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A Great Hall: Zinc shingles add longevity and style to a historic building

Photos courtesy of Tuschall Engineering Co. Inc.


Lake Geneva, Wisconsin's Horticultural Hall was built in 1911 for the purpose of encouraging and promoting the art and practice of horticulture. It was used for meetings, social events, and flower and vegetable shows by the professional gardeners and foremen from the grand estates on Lake Geneva. It was built on donated land and financed by money raised by the sale of stocks to lakeshore residents. In 1954, it was reorganized as a non-profit organization with a 501 (c) (3) status.

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Horticultural Hall is on the National Register of Historic Places and the Wisconsin State Register, and remains very much intact to the original construction. The architect was Robert Spencer, a well known Chicago architect also know for his work on the Lake Geneva Country Club and the Chicago Public Library on Michigan Avenue.


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Horticultural Hall is a magnificent Arts and Crafts structure built around a large grassy courtyard and flower garden, open to the sky and enclosed for privacy by arcades. The great hall has a high-beamed ceiling and a parquet floor. An office/meeting room and horticultural library remains, as well as a commercial kitchen.


Today the hall is still privately held in trust, managed by a dedicated volunteer board of directors, and is supported by donations from the community and surrounding lake residents, and the revenue received from renting the facility for weddings, social events and other community proceedings.


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The original roofs on the main gable of the great hall and the entry were cedar shake, which was overlaid in the early 1940's with a diamond-shaped asbestos cement transite shingle. By 2009, this 60-plus year old roof was badly soiled, mildewed, and had broken and missing shingles. It was unsightly, and definitely at the extreme of its life expectancy. The board explored replacing the roof with slate, faux slate, asphalt shingles, cedar shakes, and metal pan and shingle roofing systems.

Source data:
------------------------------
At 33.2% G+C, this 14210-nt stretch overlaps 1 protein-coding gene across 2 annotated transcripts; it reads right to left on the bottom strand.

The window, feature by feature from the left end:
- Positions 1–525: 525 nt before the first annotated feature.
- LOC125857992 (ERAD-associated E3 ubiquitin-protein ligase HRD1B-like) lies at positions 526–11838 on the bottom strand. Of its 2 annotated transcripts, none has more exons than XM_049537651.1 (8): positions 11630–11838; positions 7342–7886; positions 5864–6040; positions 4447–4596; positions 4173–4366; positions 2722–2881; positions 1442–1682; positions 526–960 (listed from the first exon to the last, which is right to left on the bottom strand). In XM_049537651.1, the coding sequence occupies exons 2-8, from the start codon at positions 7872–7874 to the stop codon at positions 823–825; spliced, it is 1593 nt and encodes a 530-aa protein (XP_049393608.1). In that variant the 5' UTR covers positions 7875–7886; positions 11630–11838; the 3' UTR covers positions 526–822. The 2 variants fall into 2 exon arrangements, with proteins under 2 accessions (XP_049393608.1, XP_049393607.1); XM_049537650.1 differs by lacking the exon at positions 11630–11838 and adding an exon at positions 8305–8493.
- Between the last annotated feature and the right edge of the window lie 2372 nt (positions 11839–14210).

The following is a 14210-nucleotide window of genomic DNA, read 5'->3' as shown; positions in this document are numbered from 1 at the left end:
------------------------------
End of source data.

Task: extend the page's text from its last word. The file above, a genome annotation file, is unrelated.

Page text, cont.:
Zinc was chosen for longevity, low maintenance and style, using Umicore Building Products USA's VM ZINC Adeka diamond pattern roof shingles, which are very similar to the existing diamond cement asphalt asbestos shingles in texture and scale. The new light-weight zinc roofing system allowed a layer of rigid insulation over the vaulted great hall space, improving thermal performance and cutting energy usage. The aesthetic result is stunning. The matte grey finish is rich and subdued and mimics the former pattern that so many are familiar with.


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Fund raising for this project accrued slowly over an 8-year period, and seemed to have no hope of becoming reality for some time to come. Finally, in early 2009 Jim Tuschall of Tuschall Engineering Co. Inc., Burr Ridge, Ill., was contacted about the project. Tuschall offered a 50 percent discount in the material cost and fabrication for the benefit of the hall. This generous donation was the impetus the hall needed to sell the project to its constituency. Shortly after Tuschall's offer, several other large cash donations were received that allowed the project to proceed.


Jim Tuschall of Tuschall Engineering was supported in this endeavor by Norbert Schneider, president of Umicore Building Products, Raleigh, N.C. The original budget required re-use of the old painted galvanized gutters and downspouts. On a visit to Lake Geneva during the installation, Schneider and Tuschall decided that this building demanded matching zinc gutters and downspouts, and the two were successful in arranging for another amazing discount for these materials, through Guenther Huber-Delle, president of Ornamentals Manufacturing, of EuroGutter USA in Decatur, Ala.


Installation of the new roof was done by Sock Woodruff of Custom Gutter & Supply, Lake Forest, Ill.


Architectural plans and detailing, bidding, and site observation was donated by McCormack + Etten Architects LLP of Lake Geneva. M+E has become very partial to VM ZINC in recent years, using zinc roofing on residences in Lake Geneva.


Horticultural Hall has received tremendous positive feedback from the community with the new Adeka roofing. It is fresh, elegant, rich in color and texture, and protects this historic structure from the elements and fire hazard. The roof has an anticipated life expectancy of 100 years.


Knowing the hall was able to invest in such a high quality roof that will last for several generations to come says a great deal to its constituency about the future viability and sustainability of this landmark building. Fundraising will always be a difficult and necessary task for this volunteer board, but the burden is certainly lightened with a new zinc roof overhead.